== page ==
(Article originally published on Tactical Life by Massad Ayoob)
In a world of single-action 1911s and polymer-framed, striker-fired pistols, it’s easy to overlook traditional double-action/single-action (DA-SA) semi-autos.
To fit in this category, the gun in question must fire only its first shot with a long, heavy DA pull that both raises and then drops the hammer. The cycling of the pistol from that shot and subsequent shots cocks the hammer automatically for a lighter, easier SA pull, and will do so until the gun has either run out of ammunition or been decocked. Most DA-SA pistols will have a decocking lever to facilitate this.
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There was a time not too very long ago when this type of pistol, usually chambered for the 9mm cartridge, was the dominant law enforcement handgun in the United States. It was the FBI standard for a decade or so, and FBI approved for longer than that. These guns are still in fairly wide use. Consider U.S. Navy SEALs, who have been using the 9mm Sig Sauer P226, a traditional DA-SA, for several years.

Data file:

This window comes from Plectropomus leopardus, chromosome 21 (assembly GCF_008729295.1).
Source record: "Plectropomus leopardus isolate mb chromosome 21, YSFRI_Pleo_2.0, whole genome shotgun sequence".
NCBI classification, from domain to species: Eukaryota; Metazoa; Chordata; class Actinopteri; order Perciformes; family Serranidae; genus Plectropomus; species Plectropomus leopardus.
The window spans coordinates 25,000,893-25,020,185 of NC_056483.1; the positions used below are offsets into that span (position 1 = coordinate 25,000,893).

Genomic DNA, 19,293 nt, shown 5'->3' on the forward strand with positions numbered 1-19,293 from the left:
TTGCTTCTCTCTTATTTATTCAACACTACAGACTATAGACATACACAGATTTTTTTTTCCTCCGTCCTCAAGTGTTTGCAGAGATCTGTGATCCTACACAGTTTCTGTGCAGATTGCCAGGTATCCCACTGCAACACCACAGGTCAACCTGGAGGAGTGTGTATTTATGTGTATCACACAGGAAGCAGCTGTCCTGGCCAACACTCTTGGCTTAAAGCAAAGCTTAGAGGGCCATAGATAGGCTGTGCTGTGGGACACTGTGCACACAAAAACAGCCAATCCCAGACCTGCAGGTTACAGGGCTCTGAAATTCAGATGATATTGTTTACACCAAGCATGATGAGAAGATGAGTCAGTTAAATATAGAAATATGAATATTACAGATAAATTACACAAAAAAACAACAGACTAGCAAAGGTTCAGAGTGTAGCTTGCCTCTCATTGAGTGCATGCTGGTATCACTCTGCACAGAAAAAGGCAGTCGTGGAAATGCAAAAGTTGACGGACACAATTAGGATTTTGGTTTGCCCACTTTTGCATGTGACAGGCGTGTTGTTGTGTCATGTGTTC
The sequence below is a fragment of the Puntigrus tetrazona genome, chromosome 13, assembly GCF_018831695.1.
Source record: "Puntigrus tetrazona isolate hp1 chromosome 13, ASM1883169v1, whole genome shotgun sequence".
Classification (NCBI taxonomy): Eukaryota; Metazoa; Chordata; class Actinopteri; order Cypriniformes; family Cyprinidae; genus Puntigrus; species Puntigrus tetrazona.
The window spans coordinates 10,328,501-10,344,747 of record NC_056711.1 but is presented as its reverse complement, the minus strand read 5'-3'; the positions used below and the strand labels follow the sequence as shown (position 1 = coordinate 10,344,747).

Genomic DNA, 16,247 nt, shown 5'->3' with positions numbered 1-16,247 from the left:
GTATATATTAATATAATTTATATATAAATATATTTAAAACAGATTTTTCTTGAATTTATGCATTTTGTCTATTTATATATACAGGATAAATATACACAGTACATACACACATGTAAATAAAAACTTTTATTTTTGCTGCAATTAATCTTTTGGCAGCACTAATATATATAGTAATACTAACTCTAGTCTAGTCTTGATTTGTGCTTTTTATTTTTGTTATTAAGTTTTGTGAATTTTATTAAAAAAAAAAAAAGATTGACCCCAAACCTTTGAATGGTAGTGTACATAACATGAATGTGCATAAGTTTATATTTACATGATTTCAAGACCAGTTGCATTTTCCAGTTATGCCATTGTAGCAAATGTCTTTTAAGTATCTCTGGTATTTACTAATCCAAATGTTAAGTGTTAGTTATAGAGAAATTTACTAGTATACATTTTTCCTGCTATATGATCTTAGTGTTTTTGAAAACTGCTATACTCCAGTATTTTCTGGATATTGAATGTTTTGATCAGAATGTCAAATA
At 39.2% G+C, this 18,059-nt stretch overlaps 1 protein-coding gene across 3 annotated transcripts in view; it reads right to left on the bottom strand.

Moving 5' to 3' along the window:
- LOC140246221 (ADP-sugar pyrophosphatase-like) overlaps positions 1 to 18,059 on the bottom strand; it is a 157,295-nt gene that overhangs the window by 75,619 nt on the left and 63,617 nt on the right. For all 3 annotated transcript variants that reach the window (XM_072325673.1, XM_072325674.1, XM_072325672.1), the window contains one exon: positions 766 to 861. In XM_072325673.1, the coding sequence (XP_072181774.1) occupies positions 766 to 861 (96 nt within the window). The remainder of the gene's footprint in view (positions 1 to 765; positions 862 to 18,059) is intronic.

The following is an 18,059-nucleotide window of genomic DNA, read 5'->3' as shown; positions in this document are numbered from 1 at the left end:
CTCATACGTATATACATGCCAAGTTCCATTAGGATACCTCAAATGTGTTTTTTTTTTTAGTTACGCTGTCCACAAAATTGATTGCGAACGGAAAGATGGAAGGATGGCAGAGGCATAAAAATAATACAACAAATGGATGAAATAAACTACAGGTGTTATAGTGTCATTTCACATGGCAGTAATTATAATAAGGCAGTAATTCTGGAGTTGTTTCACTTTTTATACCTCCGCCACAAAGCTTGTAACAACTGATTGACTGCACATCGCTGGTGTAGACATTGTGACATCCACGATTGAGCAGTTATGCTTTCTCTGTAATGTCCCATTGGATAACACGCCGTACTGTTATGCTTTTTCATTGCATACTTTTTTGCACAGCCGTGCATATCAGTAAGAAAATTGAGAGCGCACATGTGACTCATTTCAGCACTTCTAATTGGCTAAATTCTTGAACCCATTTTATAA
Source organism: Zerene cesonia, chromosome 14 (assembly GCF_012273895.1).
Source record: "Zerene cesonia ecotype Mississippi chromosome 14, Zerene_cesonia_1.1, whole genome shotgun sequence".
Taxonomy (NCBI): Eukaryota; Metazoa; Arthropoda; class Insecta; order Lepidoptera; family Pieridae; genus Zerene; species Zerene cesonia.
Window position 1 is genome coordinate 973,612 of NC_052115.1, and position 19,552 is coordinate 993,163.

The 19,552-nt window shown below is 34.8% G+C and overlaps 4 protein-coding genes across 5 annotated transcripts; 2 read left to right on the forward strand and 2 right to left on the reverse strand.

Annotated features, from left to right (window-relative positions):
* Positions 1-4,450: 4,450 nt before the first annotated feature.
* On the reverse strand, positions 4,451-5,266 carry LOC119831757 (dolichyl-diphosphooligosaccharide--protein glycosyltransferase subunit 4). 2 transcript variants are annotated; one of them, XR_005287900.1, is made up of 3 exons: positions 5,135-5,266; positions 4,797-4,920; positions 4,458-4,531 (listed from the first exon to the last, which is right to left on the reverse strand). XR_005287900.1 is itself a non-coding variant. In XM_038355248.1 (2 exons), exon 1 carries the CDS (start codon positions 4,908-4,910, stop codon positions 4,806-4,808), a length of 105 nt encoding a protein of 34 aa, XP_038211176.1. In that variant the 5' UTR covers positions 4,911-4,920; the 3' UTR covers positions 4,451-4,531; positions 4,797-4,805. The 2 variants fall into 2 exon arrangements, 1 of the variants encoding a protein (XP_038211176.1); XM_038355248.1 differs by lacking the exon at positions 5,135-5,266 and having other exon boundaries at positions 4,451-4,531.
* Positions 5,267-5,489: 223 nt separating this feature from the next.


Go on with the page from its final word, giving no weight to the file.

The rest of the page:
The Beretta M9, a classic DA-SA, also remains the primary handgun of the U.S. Army, Navy, Marine Corps and Air Force. As for law enforcement, the California Highway Patrol issues the Smith & Wesson 4006 and West Virginia troopers are issued the S&W 4566. Both are DA/SA .40 S&Ws and .45 ACPs, respectively. Troopers in Conecticut, Indiana and Pennsylvania are issued DA-SA Sig Sauer .45s.
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